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November is "Adopt a Senior Pet Month" and if you've been pondering the idea of a new pet into your home, adopting a senior pet is an excellent one. It's also a good way to bring a new pet into the home while maintaining some balance in your life instead of the relative chaos of a puppy or kitten. In anticipation of your inevitable question, yes, senior pets can and do bond very strongly with their new owners. Some even believe that these pets seem to understand they have been given another chance at a happy life and waste no time loving someone and allowing themselves to be loved in return.
Golden Oldies: 112112 AE 1 For the Capital City Weekly November is "Adopt a Senior Pet Month" and if you've been pondering the idea of a new pet into your home, adopting a senior pet is an excellent one. It's also a good way to bring a new pet into the home while maintaining some balance in your life instead of the relative chaos of a puppy or kitten. In anticipation of your inevitable question, yes, senior pets can and do bond very strongly with their new owners. Some even believe that these pets seem to understand they have been given another chance at a happy life and waste no time loving someone and allowing themselves to be loved in return.

Courtesy Photo

A man sits with a senior dog.


Courtesy Photo

An elderly Beagle is seen in this photo.

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Wednesday, November 21, 2012

Story last updated at 11/21/2012 - 3:13 pm

Golden Oldies:

November is "Adopt a Senior Pet Month" and if you've been pondering the idea of a new pet into your home, adopting a senior pet is an excellent one. It's also a good way to bring a new pet into the home while maintaining some balance in your life instead of the relative chaos of a puppy or kitten. In anticipation of your inevitable question, yes, senior pets can and do bond very strongly with their new owners. Some even believe that these pets seem to understand they have been given another chance at a happy life and waste no time loving someone and allowing themselves to be loved in return.

Animal shelters and rescue groups usually have plenty of healthy senior pets looking for a family or individual to cherish them for the rest of their life. Although shaping the life of a youngster sounds like the most appealing option at first, giving a second chance to an older companion is equally rewarding. They like to share quiet moments, are often already trained in the basics and don't chew or scratch everything in sight. Older pets have plenty to offer - not the least of which is love and companionship. Instead of passing them by when you go to a shelter or mobile pet adoption, stop to spend some time with an older animal (or two); its possible you may just find the most wonderful companion imaginable!

So, what are some of the benefits of adopting a senior pet?

What you see is pretty much what you get

Although an animal's history may be a question mark, many older pets are often given up by their owners who have given a detailed account of the dog's personality or behavior challenges, commands and tricks the animal knows and health requirements. With animals that have unknown histories, caretakers are able to fill in those blanks by spending some time with the animal and a thorough veterinary exam.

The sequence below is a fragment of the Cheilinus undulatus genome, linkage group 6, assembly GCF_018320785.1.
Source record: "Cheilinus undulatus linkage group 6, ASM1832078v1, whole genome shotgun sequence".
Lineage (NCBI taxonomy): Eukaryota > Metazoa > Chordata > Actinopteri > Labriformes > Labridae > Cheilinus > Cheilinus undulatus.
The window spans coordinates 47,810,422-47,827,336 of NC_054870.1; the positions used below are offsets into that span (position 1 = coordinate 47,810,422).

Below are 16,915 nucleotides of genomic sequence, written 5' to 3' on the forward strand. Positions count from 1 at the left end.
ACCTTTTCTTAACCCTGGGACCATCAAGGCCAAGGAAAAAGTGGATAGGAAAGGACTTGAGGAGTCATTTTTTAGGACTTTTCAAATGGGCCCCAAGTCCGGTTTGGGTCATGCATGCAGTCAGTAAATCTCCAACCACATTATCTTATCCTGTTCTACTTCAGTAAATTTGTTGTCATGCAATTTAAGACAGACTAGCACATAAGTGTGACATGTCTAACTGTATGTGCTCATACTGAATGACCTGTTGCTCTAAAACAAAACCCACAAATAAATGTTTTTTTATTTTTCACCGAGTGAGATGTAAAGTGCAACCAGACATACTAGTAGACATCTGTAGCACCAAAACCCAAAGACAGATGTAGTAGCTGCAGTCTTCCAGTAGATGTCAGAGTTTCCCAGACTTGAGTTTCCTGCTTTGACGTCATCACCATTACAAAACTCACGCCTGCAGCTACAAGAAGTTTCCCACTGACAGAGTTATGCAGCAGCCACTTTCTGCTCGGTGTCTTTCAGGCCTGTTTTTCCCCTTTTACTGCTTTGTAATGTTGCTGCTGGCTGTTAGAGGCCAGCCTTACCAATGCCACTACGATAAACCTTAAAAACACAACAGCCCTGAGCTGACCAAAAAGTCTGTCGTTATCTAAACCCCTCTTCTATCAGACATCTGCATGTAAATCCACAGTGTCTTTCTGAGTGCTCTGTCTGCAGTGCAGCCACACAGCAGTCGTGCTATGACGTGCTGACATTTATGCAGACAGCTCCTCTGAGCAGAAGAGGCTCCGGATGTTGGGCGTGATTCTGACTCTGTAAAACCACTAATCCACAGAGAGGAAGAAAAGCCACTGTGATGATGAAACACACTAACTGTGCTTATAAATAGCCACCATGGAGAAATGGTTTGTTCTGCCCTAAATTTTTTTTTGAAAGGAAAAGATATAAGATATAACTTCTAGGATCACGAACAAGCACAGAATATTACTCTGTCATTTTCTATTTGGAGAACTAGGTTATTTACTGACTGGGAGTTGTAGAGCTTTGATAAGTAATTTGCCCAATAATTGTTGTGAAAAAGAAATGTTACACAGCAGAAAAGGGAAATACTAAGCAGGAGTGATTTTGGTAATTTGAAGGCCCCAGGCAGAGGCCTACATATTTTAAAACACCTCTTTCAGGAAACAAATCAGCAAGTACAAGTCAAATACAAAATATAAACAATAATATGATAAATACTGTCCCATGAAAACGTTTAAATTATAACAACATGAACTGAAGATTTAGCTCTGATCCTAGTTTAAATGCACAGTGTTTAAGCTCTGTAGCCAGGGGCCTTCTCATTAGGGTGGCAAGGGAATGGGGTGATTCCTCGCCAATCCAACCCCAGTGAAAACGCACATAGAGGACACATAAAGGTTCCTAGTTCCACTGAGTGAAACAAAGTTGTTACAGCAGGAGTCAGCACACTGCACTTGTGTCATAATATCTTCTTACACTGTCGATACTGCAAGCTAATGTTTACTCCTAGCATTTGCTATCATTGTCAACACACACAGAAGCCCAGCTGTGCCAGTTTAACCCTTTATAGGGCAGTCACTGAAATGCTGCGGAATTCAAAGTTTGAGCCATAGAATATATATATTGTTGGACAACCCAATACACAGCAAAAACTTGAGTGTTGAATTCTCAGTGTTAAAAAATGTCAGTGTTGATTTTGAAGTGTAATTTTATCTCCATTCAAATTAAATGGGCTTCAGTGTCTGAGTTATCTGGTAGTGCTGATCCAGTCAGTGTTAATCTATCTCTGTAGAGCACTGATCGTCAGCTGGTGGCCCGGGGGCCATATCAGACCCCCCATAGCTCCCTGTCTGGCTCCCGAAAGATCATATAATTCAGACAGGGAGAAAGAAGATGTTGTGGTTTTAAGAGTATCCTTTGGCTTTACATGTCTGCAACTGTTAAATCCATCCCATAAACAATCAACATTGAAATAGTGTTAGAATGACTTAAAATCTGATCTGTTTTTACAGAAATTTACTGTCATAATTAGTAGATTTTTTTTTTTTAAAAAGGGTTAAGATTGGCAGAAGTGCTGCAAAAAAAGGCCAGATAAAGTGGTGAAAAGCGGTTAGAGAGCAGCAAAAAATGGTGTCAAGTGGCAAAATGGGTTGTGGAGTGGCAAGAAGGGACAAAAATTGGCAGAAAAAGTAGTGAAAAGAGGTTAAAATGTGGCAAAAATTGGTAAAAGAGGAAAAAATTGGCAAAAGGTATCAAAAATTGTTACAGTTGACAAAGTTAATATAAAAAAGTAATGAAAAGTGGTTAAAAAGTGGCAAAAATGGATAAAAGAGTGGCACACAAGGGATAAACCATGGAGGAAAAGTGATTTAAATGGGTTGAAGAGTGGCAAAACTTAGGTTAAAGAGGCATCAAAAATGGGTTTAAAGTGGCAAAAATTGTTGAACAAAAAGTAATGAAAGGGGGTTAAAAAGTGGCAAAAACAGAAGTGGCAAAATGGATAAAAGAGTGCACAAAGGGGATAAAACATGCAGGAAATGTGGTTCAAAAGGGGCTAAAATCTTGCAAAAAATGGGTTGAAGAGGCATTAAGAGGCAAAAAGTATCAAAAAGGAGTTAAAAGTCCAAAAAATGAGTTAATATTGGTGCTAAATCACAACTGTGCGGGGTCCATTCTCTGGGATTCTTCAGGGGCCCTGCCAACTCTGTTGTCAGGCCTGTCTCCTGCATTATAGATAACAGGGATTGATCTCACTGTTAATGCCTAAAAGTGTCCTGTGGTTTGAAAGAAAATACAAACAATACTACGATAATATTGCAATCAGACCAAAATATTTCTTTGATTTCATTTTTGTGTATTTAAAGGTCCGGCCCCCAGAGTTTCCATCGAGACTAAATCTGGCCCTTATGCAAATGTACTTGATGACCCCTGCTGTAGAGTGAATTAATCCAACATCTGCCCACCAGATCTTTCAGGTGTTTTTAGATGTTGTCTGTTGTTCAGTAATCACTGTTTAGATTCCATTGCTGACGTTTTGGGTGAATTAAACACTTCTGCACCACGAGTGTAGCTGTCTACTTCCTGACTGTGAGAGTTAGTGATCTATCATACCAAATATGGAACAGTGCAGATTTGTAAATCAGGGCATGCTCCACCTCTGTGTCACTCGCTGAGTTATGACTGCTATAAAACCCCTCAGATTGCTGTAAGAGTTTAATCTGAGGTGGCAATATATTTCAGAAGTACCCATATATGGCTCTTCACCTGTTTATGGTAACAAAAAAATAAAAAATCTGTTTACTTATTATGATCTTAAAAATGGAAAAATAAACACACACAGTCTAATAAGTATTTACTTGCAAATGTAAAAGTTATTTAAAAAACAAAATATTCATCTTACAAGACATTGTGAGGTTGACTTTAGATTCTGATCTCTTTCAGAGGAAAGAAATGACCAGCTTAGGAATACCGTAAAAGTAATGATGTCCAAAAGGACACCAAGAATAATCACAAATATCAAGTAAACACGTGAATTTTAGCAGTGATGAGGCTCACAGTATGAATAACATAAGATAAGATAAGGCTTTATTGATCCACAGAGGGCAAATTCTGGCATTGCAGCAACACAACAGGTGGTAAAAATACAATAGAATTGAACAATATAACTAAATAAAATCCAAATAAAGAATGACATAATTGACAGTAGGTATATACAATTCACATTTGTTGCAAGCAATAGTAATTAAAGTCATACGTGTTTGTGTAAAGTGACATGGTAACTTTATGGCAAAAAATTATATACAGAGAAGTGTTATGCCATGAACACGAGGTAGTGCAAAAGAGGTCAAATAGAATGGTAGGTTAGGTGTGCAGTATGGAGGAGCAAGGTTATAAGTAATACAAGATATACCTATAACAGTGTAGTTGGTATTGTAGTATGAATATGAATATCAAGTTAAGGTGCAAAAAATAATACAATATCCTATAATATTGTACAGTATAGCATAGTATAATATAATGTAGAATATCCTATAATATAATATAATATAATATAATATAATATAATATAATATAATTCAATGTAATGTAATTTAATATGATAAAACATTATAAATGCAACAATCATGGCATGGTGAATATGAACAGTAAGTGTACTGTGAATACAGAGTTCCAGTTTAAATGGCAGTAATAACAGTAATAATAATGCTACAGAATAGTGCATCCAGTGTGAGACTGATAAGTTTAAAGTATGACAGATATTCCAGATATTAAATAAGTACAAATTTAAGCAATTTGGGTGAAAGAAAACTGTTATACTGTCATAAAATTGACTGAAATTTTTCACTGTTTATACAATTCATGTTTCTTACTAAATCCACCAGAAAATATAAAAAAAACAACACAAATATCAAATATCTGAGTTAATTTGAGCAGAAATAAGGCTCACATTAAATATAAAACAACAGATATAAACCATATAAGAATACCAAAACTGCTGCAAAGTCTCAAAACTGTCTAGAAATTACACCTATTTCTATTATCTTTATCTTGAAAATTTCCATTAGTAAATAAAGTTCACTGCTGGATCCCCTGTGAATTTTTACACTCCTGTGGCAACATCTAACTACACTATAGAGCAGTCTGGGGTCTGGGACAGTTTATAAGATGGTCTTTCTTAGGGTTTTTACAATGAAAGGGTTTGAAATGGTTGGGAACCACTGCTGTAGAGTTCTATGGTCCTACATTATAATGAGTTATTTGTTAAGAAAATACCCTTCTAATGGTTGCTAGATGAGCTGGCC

And don't forget the age old mystery of size. When you adopt an older animal you'll be positive about your pet's adult size. People inevitably ask how big a puppy will grow to be. I've heard plenty of potential adoptive "parents" look at puppies and kittens and say, "I want a small dog," or "I'd love a really big cat." If neither of the parents is known one can only guess; if one of the parents is known the guess will probably be closer, but a guess nonetheless. When you adopt an adult animal he or she won't grow a bit (unless you over feed him).

Previous training

Adult animals often already know how to live harmoniously with humans and even other animals. In general, adult dogs and cats require far less supervision and less constant care, which can make them ideal companions for people with already busy lives - including (and perhaps especially) households with very young children. Cats may already be litter box trained and dogs already house trained. An older dog might also have had some obedience training. Even if he hasn't, contrary to popular belief, it is never too late to take a dog to a training class or two.

Physical demands are lower

Fortunately, senior animals are not as demanding as a younger animal. Like any pet, you should give them quality time in the form of attention and walks, but they may be more content to curl up at your feet and take a nap. Older animals will prefer quiet walks to running or active play and aren't as apt to pull you around on the leash or jump up on you or guests that come to your home.

Matching lifestyles

An adult animal's relatively calm demeanor and less intense exercise needs make them the perfect match for anyone seeking friendship and love and in a full-time working household. Older pets can be an especially good fit for senior humans as well for all of the aforementioned reasons. Brining home an older pet can also eliminate the anxiety some older people feel at the idea of taking in a very young animal that might outlive them.

If you already have pets in the household, older pets often make excellent or at the very least, agreeable companions for them as well since they aren't likely to be annoying like puppies and kittens can be.

For more information about adopting and caring for a senior pet contact any shelter or rescue group in your area. They will be more than happy to help.


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